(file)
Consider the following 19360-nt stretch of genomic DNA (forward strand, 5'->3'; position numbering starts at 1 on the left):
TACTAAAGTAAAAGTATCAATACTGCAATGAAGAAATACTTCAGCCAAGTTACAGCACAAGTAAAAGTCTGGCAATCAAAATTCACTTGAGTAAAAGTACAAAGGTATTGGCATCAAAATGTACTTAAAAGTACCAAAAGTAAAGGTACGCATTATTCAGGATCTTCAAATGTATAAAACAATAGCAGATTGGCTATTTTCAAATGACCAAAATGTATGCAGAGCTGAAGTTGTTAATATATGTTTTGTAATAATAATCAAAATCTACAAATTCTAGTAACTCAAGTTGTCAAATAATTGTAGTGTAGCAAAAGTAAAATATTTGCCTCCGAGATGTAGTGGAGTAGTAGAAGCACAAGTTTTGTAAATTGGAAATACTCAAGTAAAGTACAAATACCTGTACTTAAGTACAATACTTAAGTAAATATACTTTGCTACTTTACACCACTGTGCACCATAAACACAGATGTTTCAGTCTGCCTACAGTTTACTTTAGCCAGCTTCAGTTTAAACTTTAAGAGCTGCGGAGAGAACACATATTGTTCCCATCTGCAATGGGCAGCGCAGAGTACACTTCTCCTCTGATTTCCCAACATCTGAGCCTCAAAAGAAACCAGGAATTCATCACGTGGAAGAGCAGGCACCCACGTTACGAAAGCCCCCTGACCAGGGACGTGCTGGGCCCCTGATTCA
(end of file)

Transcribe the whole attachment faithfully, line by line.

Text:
Consider the following 19360-nt stretch of genomic DNA (forward strand, 5'->3'; position numbering starts at 1 on the left):
TACTAAAGTAAAAGTATCAATACTGCAATGAAGAAATACTTCAGCCAAGTTACAGCACAAGTAAAAGTCTGGCAATCAAAATTCACTTGAGTAAAAGTACAAAGGTATTGGCATCAAAATGTACTTAAAAGTACCAAAAGTAAAGGTACGCATTATTCAGGATCTTCAAATGTATAAAACAATAGCAGATTGGCTATTTTCAAATGACCAAAATGTATGCAGAGCTGAAGTTGTTAATATATGTTTTGTAATAATAATCAAAATCTACAAATTCTAGTAACTCAAGTTGTCAAATAATTGTAGTGTAGCAAAAGTAAAATATTTGCCTCCGAGATGTAGTGGAGTAGTAGAAGCACAAGTTTTGTAAATTGGAAATACTCAAGTAAAGTACAAATACCTGTACTTAAGTACAATACTTAAGTAAATATACTTTGCTACTTTACACCACTGTGCACCATAAACACAGATGTTTCAGTCTGCCTACAGTTTACTTTAGCCAGCTTCAGTTTAAACTTTAAGAGCTGCGGAGAGAACACATATTGTTCCCATCTGCAATGGGCAGCGCAGAGTACACTTCTCCTCTGATTTCCCAACATCTGAGCCTCAAAAGAAACCAGGAATTCATCACGTGGAAGAGCAGGCACCCACGTTACGAAAGCCCCCTGACCAGGGACGTGCTGGGCCCCTGATTCA